Reflections on the Sanders Campaign: Implications for the Left

by | April 25, 2016

Guest post by Lloyd Hawkeye Robertson

I would vote for Bernie Sanders. It’s not just that he stands for universal education, real Medicare, racial equality, reduced income inequality, and action on climate change. It’s that he knows where he sits on the political spectrum. Have you noticed that when he describes himself as a democratic socialist the media put the phrase in quotation marks?

Not that the Canadian media are more enlightened. We just went through a federal election where they described the Liberals as a “left wing party” who are said to have outflanked the NDP snatching the PM’s job from a drooling Tom Mulcair. In fact, the NDP has been waffling right ever since Tommy Douglas defeated CCFer Hazen Argue to become its first leader. Argue promptly crossed the floor to join the Liberals with the explanation, “If I’m going to join the Libs it will be through the front door.” With each election the NDP has told its loyal followers, “Victory is just around the corner, we just need to shift a little more to the right.” There is no longer a major left wing party in Canada. Bernie, if the U.S. voters turn down your generous offer, can we make you prime minister?

The media need to learn their left from their right. It began with France’s national assembly in the late 18th century.  To prevent fist fights from breaking out between honorable parliamentarians (something that still happens in Ukraine) the monarchists, clericalists and other conservatives were made to sit to the right of the president while the socialists, democrats and republicans sat on the left. In the center were moderates who, presumably, could talk to both wings. Times change but the idea of a shifting political spectrum remained. Those who want to maintain the status quo are conservative and their brethren who want to turn the clock back to an imagined better time are, like the medieval Islamic State or the post-Napoleon ultra-royalists – reactionaries. Those who want to fundamentally change society according to some utopian vision of the future built on notions of progress are left-wing.  The federal NDP, running on a platform of a national child care program coupled with the claim of being more efficient no-deficit administrators was, at best, in the center. It could have been outflanked by the Conservatives.

As a secular Jew, Sanders is a throwback. Extended family on his father’s side was active in the Polish labor movement as was Humanist Canada’s founder’ father, Henry Morgantaller.  Leading Jewish intellectuals prior to the Second World War, like Adler, Einstein, Luxemburg and Marx tended to be secular and politically left-wing. The emancipation of Jewish people would be accomplished by uniting with other working people locally and internationally in building a classless and egalitarian society. Hitler ended that dream for most Jewish people, but not Sanders.

With the holocaust, the trickle of Jewish settlers to Palestine became a torrent. In vain, Hannah Arendt, whose work on totalitarianism is classic, urged her people to end the Zionist project. Hotels were bombed, police were murdered, villages were leveled. In an open letter Albert Einstein called the future Israeli Prime Minister, Menachem Begin, a terrorist and a fascist. When Nelson Mandela visited the Palestinian refugees in 1999 he thought he recognized something familiar – apartheid. It is not surprising that the Jewish organizations supporting the Zionist experiment failed to support Sander’s presidential bid because they are coming from a different place on the political spectrum. But he picked up support in the Muslim community.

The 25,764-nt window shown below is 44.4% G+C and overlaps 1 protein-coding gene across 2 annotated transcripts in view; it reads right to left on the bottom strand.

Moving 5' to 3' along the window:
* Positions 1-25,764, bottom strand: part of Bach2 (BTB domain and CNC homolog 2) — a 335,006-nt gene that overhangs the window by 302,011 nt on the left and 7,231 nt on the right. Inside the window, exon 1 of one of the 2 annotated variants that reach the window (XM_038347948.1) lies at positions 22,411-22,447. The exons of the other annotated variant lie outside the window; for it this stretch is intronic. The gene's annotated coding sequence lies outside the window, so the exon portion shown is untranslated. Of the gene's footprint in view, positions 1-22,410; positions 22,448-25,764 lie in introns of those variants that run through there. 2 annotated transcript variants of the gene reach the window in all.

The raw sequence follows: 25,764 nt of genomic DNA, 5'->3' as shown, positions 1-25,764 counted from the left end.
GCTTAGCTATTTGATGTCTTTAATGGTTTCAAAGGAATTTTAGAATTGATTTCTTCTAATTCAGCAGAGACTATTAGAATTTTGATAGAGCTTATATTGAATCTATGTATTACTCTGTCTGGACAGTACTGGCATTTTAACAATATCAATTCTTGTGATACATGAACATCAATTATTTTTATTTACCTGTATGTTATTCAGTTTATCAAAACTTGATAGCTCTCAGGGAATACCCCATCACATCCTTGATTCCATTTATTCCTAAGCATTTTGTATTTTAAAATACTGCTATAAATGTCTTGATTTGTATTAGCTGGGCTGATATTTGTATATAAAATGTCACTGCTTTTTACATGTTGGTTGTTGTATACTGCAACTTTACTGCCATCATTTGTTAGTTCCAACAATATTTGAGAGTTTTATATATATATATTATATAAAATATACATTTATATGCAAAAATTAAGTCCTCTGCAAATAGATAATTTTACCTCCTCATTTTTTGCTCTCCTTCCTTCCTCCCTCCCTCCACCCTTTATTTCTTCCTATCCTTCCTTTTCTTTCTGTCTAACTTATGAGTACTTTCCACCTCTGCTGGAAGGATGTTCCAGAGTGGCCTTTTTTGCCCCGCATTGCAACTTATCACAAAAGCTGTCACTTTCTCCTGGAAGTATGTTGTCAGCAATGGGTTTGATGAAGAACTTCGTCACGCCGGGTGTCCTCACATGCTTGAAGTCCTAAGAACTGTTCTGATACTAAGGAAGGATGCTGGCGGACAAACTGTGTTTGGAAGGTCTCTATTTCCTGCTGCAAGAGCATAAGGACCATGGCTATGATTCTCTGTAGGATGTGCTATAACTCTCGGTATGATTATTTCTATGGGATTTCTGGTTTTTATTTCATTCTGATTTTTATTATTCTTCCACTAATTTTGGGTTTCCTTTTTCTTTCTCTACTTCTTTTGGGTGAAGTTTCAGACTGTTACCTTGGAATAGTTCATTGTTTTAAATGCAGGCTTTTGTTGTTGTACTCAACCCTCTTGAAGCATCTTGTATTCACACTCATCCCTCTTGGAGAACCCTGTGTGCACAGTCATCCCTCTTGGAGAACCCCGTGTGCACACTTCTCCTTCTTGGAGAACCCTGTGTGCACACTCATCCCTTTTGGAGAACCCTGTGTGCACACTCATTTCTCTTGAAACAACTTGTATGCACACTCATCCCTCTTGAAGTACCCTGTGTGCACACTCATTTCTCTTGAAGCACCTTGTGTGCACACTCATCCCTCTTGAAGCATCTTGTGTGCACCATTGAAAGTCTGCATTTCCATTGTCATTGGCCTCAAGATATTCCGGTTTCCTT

Ali Rizvi describes himself as a Muslim atheist. The word “Muslim” is used as an ethnicity as well as a religion – similar to how the word “Jew” is used. Another Pakistani born Canadian, psychologist and former Humanist of the Year, Khalid Sohail, estimates that a fifth of the world’s Muslims are modernists who, if pressed to interpret the Koran, do so in metaphorical and allegorical ways consistent with multicultural harmony. Another fifth are orthodox fundamentalists who take a literalist view split between those who practice violence and those who practice non-violence but rarely criticize those who do. The majority could swing to either side dependent on social and political conditions. For example, the second U.S. invasion of Iraq (which Sanders opposed) has resulted in a large number of Sunni Muslims joining the Islamic State extremists.

Rizvi was schooled in Saudi Arabia where he received a fundamentalist (Wahhabi) education. As an adolescent he recognized that the demonization of Jews was bunk, but he was unprepared for his emotional reaction when in conversation, he realized he had met his Jew. Fortunately, that Jew was understanding and helped him through it. The leadership of Al Qaida, who were also largely products of the Saudi educational system, have not allowed any Jews close enough to recognize their common humanity. Sanders has noted that the Saudis are funding this right-wing Wahhabist education world-wide which he opposes, and he would allow his countrymen to sue the Saudis over 9/11. Curiously, the Canadian government continues to sell arms to them.

It is also curious that organizations of “blacks” (who are mostly brown), failed to support Sanders because his record goes back further and deeper than Hillary Clinton’s. As a student leader of the Congress for Racial Equality, Sanders was arrested for protesting racial segregation. He fought for civil rights and marched with Martin Luther King. Despite this distinguished record of service, one black leader said Sanders was “fine for white people” (who are mostly light brown). We can understand his meaning by examining the nature of victim politics.